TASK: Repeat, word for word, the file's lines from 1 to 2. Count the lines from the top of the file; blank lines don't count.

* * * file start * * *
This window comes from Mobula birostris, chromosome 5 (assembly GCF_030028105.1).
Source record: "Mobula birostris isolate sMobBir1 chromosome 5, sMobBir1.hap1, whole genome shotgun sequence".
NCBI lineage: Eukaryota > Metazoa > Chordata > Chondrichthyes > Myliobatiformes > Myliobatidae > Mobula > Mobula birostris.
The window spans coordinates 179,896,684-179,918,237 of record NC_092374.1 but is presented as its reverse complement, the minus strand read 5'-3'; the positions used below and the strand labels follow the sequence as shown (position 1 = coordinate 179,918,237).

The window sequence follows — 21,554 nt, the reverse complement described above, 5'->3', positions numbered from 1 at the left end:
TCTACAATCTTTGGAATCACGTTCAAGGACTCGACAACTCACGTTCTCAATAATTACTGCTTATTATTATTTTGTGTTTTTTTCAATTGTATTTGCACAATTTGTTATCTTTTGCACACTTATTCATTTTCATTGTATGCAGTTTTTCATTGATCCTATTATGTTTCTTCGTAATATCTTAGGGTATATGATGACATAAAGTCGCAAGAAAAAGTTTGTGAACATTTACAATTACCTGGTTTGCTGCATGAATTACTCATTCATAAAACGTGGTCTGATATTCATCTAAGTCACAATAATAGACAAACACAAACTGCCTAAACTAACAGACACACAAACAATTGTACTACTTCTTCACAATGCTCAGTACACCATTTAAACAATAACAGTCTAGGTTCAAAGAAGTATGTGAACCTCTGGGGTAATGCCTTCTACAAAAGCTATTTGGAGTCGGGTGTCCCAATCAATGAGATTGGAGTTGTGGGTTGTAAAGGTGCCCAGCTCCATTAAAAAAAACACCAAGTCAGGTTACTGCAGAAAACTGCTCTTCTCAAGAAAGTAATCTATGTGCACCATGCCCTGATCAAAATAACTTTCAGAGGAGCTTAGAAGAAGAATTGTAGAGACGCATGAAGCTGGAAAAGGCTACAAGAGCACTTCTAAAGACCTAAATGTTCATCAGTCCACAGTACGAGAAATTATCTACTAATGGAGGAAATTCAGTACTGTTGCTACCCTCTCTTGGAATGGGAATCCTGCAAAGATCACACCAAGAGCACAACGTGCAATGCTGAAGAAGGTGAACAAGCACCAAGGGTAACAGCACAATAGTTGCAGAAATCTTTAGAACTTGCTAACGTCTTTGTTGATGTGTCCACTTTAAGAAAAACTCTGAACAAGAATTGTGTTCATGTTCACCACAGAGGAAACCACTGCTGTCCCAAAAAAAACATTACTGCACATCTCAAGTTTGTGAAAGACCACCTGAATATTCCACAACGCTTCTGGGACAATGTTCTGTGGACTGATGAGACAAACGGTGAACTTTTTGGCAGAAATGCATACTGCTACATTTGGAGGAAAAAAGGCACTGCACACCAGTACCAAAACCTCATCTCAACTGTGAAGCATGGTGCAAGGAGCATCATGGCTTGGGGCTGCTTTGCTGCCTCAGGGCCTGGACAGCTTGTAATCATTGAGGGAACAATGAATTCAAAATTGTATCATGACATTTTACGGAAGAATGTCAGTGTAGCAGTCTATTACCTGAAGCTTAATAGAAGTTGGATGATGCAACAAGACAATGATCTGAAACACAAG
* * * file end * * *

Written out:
This window comes from Mobula birostris, chromosome 5 (assembly GCF_030028105.1).
Source record: "Mobula birostris isolate sMobBir1 chromosome 5, sMobBir1.hap1, whole genome shotgun sequence".